With Black History Month coming to an end and myself being a young African American young woman I wanted to share inspirational women who you might not have the opportunity to have learned in school or the people we do not mention.
The first woman I wanted to share is Mary Jane Patterson. She is the first African American woman to graduate from a college in 1862. Patterson earned her. Bachelor’s degree from Oberlin College. Three years after earning her degree she was appointed to be a teacher assistant in the female department of the Institute of Colored Youth in Philadelphia. Later in life, she taught at the Preparatory High School for the Colored Youth, which was later renamed Dunbar High School; serving as the school’s first black principal from 1871 to 1874.
The second woman I wanted to share is Mary Eliza Mahoney. Mahoney is recognized as the first black nurse in the United States. Before she began as a nurse, she held many different jobs ranging from a cook, janitor, and washing dishes. She began working at the New England Hospital for women and children. At the age of 33, Mahoney entered the hospital’s 16-month nursing program and then earned her certification. She had a forty-year which allowed her to direct the Howard Orphan Asylum in Long Island and was a founding member of the group that became the American Nurses Association. After her retirement, she continued to fight for minority rights and in 1920 she. Became one of the first women to register in Boston.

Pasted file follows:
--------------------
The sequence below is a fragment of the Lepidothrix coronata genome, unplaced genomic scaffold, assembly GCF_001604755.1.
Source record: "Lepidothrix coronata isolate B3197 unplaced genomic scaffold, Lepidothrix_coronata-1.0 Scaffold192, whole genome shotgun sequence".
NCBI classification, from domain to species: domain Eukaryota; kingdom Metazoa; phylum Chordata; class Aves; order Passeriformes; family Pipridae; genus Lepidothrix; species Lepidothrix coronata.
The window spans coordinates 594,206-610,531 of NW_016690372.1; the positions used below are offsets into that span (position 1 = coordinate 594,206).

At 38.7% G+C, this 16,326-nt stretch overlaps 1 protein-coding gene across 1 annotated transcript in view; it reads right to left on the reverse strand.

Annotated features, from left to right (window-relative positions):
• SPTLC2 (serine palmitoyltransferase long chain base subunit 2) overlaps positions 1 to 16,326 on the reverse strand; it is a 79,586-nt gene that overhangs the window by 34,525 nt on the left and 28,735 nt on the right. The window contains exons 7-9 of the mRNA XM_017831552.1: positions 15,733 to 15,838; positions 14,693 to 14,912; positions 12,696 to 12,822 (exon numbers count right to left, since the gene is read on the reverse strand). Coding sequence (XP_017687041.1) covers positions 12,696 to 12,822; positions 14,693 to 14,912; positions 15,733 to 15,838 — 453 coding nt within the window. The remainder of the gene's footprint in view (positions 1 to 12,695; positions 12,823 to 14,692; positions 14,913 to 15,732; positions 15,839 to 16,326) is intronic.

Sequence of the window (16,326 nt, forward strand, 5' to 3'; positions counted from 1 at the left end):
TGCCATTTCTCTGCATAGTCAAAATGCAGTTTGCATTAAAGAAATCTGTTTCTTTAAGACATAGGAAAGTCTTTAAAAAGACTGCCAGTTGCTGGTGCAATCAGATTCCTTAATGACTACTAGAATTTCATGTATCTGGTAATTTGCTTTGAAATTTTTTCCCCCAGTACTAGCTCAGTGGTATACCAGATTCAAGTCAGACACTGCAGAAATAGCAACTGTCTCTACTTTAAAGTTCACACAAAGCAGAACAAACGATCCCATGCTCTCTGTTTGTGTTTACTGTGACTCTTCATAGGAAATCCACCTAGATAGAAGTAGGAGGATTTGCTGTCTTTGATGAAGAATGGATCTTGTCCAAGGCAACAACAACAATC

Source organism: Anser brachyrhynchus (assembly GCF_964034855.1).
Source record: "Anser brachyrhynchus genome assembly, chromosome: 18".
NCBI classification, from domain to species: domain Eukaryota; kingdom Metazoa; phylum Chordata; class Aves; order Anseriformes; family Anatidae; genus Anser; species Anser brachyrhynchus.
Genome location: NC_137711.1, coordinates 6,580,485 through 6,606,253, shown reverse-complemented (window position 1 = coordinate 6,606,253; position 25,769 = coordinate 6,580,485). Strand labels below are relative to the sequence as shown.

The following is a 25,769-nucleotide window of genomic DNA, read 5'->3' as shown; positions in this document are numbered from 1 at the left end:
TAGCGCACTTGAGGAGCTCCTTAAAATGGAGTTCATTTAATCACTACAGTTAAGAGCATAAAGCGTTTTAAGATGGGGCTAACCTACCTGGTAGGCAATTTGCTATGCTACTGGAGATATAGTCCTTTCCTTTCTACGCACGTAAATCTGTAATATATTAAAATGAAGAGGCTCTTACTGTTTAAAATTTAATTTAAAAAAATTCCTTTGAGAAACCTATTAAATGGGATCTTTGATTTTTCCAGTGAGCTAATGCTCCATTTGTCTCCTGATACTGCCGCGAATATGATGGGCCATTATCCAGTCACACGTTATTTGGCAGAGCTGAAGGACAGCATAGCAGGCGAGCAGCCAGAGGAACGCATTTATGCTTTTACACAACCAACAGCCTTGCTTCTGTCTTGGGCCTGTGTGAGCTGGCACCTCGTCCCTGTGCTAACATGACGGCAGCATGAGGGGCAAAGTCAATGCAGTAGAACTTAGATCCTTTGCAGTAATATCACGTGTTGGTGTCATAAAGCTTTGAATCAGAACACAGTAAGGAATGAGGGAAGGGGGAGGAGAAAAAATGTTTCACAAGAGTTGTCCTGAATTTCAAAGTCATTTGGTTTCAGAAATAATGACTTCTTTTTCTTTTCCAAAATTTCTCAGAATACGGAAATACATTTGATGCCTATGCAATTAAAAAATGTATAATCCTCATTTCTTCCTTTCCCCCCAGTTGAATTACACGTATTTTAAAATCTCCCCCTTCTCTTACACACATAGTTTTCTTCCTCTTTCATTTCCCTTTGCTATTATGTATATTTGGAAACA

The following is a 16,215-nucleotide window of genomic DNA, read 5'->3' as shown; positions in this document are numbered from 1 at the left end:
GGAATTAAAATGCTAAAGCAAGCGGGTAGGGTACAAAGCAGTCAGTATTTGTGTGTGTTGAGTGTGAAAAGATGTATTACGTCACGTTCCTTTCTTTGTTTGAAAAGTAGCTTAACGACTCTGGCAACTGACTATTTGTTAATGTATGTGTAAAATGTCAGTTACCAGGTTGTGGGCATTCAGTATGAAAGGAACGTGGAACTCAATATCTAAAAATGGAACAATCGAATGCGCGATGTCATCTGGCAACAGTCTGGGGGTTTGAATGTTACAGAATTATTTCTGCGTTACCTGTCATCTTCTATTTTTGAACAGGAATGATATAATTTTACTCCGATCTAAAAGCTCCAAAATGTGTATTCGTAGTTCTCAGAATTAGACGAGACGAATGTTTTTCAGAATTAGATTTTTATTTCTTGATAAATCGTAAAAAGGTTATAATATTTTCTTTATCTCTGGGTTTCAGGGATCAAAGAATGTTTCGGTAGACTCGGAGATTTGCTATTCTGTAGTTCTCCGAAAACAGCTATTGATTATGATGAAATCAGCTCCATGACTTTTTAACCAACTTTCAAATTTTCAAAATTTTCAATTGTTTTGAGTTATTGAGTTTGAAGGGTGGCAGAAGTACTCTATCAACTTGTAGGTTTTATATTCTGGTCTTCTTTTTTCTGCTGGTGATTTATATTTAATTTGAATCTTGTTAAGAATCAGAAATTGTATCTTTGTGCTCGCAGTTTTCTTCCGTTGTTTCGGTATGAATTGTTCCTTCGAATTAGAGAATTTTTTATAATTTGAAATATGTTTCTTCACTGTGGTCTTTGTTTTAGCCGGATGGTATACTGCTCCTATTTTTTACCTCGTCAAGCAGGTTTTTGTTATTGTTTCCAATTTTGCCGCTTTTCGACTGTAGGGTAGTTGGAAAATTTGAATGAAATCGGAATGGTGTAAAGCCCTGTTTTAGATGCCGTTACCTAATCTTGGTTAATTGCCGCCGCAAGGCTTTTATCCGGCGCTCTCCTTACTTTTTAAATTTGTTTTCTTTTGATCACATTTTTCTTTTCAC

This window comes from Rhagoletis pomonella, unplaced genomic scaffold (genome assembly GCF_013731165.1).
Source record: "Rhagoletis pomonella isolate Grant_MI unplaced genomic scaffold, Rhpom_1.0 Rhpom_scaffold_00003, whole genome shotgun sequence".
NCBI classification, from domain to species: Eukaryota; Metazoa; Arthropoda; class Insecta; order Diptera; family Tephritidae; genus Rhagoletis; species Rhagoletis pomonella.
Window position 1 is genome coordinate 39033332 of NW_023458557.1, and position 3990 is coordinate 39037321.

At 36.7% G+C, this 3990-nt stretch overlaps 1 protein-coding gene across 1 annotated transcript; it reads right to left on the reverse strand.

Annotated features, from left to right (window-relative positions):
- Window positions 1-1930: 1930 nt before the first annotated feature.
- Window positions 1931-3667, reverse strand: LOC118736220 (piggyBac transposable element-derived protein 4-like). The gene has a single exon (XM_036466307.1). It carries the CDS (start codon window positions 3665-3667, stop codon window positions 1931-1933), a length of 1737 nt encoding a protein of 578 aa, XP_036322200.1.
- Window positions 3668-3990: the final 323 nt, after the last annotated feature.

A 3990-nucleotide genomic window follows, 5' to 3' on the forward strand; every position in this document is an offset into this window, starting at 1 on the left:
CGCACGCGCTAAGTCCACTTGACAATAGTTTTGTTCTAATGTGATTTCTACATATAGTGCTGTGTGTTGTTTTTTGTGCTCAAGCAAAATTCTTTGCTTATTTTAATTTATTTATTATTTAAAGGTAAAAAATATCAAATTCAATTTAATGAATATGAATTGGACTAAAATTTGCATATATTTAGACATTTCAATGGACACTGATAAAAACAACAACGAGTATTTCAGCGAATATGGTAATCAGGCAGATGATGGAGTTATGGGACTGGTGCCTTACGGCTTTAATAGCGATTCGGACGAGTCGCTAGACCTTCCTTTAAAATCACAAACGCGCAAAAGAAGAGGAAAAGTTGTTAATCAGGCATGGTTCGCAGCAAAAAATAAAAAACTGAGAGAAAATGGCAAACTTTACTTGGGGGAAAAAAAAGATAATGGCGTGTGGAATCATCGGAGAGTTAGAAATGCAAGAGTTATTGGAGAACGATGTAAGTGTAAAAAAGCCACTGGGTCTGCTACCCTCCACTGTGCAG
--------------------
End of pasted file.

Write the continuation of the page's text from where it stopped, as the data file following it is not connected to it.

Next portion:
The third woman I wanted to share is Maggie Lena Walker. Walker broke both race and gender barriers as the first woman to establish and serve as a president of a U.S. Bank. She founded the St. Luke Penny Savings Bank in 1903. Later in life, she served as a board chairwoman when the bank merged with two other Richmond Banks.
The fourth woman I wanted to share is Alice Dunnigan she made history in 1947 as the first black woman to cover the White House Conferences. She was mostly ignored until JFK became president. In 1947, she became chief of the Associated Negro Press and the first African American woman accredited to cover the. White House.
The last woman I wanted to share is Mae Jemison. She is an engineer, physician, and NASA astronaut. Jemison was just sixteen years old when she was chosen to be a part of the NASA astronaut program. She became the first African American woman to travel into space in 1992 on the Space Shuttle Endeavor.